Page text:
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Thursday, October 22, 1998 Published at 13:27 GMT 14:27 UK


World: Americas

Chilean president appeals for calm

Police head off a march by anti-Pinochet demonstrators

Chilean President Eduardo Frei has appealed for calm amid political turmoil over the arrest in London of former military leader Augusto Pinochet.


[ image:  ]
The government has imposed restrictions on demonstrations after rallies in the capital ended in violence.

Right-wing politicians have begun a boycott of parliament to demand the release of the general, who is wanted by Spain on charges of genocide.

Socialist parties, meanwhile, have refused to back the government's official protests over the arrest.

Speaking on his return from an overseas trip, Mr Frei repeated that his government, which insists the general has diplomatic immunity, would continue to fight for his release.


James Robbins: "Chile is deeply divided"
He said he had already made his position on the arrest clear, and called on Chileans to show "calm and tranquillity" over the affair.

British police arrested General Pinochet, 82, in a private London hospital after receiving an extradition request from a Spanish judge.

A Chilean envoy has gone to Britain to discuss the issue.

Violent protests


[ image: Chaos on the streets of Santiago]
Chaos on the streets of Santiago
As the diplomatic and legal discussions continue, the Chilean capital, Santiago, has seen violent street protests, with the supporters and opponents of the general holding rival demonstrations.

Police came under attack from stones and other missiles on Tuesday night and used tear gas and water cannon to disperse crowds demonstrating in support of the general's arrest.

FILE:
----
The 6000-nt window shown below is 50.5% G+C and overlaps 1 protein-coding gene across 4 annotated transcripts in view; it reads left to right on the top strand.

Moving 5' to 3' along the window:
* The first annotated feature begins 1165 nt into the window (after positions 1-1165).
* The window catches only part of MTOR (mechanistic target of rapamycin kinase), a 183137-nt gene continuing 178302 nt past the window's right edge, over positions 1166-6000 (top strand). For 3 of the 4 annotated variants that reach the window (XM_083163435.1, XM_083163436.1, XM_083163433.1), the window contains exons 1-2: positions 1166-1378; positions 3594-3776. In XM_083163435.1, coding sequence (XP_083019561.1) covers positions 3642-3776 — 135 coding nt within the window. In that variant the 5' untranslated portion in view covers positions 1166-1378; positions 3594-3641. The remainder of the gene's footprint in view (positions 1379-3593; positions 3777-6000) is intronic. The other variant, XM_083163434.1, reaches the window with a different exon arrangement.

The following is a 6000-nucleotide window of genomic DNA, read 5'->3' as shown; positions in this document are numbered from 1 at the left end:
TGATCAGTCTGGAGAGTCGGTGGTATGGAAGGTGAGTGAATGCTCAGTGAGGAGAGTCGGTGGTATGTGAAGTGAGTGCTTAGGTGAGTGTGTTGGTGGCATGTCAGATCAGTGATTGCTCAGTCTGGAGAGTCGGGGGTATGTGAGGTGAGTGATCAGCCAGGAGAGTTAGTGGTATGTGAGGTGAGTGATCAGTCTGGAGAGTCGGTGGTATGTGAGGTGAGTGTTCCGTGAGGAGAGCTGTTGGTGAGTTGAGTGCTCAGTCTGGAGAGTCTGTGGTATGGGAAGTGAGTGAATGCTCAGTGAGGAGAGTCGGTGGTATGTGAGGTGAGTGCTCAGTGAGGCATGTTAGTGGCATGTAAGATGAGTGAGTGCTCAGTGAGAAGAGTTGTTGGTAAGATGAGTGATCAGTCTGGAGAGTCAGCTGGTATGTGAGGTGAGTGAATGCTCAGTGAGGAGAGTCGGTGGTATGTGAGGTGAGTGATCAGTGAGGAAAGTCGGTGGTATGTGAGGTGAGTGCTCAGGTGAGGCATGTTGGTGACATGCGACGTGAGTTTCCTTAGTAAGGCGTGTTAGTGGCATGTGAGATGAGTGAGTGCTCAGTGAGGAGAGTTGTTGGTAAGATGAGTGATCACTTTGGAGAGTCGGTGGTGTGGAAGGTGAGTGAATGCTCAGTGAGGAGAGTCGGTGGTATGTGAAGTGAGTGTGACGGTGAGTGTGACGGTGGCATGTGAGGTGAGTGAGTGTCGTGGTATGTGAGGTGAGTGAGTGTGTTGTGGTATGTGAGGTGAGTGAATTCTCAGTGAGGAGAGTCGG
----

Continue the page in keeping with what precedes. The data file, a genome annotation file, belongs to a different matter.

Nearly 100 people in Santiago are reported to have been detained.

Outside the British and Spanish embassies in the capital, General Pinochet's supporters have continued to protest against his possible extradition to Spain.

Frei's greatest test

The BBC's South America Correspondent, James Reynolds, says reimposing political and social stability will be the greatest test of Mr Frei's presidency so far.

He says the president is returning to a very different country from the one he left last week.

The arrest of General Pinochet has ended the fragile national consensus built up since the return to democracy in 1990.

Socialist parties of the ruling coalition are refusing to back the government's official protests over his arrest, while right-wing politicians have begun a boycott of parliament which they say will last until he is released.

Meanwhile, members of the European parliament have lent their support to the move by a Spanish judge to have the general extradited.

They called on the Spanish government to seek General Pinochet's transfer from Britain to custody in Spain "as rapidly as possible".

Human rights groups say they are preparing separate moves against General Pinochet, who was detained last Friday.

The general's lawyers are firmly resisting his extradition.





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